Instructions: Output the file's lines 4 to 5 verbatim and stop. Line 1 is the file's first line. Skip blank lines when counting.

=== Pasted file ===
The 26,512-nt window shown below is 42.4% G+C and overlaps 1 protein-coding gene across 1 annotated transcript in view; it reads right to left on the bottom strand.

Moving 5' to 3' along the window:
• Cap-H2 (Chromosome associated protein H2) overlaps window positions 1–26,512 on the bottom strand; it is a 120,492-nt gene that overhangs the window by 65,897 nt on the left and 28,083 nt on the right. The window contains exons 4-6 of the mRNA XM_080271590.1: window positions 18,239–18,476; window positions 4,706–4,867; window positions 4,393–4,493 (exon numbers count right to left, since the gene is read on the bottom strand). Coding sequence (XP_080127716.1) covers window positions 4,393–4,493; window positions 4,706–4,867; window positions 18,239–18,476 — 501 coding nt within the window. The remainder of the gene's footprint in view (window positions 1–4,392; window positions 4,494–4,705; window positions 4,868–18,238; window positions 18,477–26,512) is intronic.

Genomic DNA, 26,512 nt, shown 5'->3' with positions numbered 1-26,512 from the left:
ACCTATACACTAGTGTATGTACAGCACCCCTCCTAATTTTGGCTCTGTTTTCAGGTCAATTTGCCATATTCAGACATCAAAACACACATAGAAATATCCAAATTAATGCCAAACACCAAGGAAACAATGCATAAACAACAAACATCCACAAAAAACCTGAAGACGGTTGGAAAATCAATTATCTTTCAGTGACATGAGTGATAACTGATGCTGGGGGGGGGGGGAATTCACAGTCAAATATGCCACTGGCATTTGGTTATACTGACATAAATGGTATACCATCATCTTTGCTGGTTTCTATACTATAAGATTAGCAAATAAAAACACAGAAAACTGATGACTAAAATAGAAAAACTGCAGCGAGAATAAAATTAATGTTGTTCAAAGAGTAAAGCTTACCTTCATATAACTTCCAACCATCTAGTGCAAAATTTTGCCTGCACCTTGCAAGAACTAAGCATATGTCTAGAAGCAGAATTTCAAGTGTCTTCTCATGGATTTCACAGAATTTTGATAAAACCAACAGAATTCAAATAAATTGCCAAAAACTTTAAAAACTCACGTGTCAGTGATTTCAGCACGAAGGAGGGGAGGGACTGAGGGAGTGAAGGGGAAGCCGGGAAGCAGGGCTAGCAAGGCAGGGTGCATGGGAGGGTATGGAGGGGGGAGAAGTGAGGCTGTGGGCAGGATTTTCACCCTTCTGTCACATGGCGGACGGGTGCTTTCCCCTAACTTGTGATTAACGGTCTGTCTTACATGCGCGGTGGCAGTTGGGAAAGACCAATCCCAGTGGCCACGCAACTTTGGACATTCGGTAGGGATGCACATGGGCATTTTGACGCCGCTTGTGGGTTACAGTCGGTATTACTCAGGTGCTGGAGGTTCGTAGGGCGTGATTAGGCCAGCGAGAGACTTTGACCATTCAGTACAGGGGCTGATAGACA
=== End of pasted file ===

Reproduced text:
Genomic DNA, 26,512 nt, shown 5'->3' with positions numbered 1-26,512 from the left:
ACCTATACACTAGTGTATGTACAGCACCCCTCCTAATTTTGGCTCTGTTTTCAGGTCAATTTGCCATATTCAGACATCAAAACACACATAGAAATATCCAAATTAATGCCAAACACCAAGGAAACAATGCATAAACAACAAACATCCACAAAAAACCTGAAGACGGTTGGAAAATCAATTATCTTTCAGTGACATGAGTGATAACTGATGCTGGGGGGGGGGGGAATTCACAGTCAAATATGCCACTGGCATTTGGTTATACTGACATAAATGGTATACCATCATCTTTGCTGGTTTCTATACTATAAGATTAGCAAATAAAAACACAGAAAACTGATGACTAAAATAGAAAAACTGCAGCGAGAATAAAATTAATGTTGTTCAAAGAGTAAAGCTTACCTTCATATAACTTCCAACCATCTAGTGCAAAATTTTGCCTGCACCTTGCAAGAACTAAGCATATGTCTAGAAGCAGAATTTCAAGTGTCTTCTCATGGATTTCACAGAATTTTGATAAAACCAACAGAATTCAAATAAATTGCCAAAAACTTTAAAAACTCACGTGTCAGTGATTTCAGCACGAAGGAGGGGAGGGACTGAGGGAGTGAAGGGGAAGCCGGGAAGCAGGGCTAGCAAGGCAGGGTGCATGGGAGGGTATGGAGGGGGGAGAAGTGAGGCTGTGGGCAGGATTTTCACCCTTCTGTCACATGGCGGACGGGTGCTTTCCCCTAACTTGTGATTAACGGTCTGTCTTACATGCGCGGTGGCAGTTGGGAAAGACCAATCCCAGTGGCCACGCAACTTTGGACATTCGGTAGGGATGCACATGGGCATTTTGACGCCGCTTGTGGGTTACAGTCGGTATTACTCAGGTGCTGGAGGTTCGTAGGGCGTGATTAGGCCAGCGAGAGACTTTGACCATTCAGTACAGGGGCTGATAGACA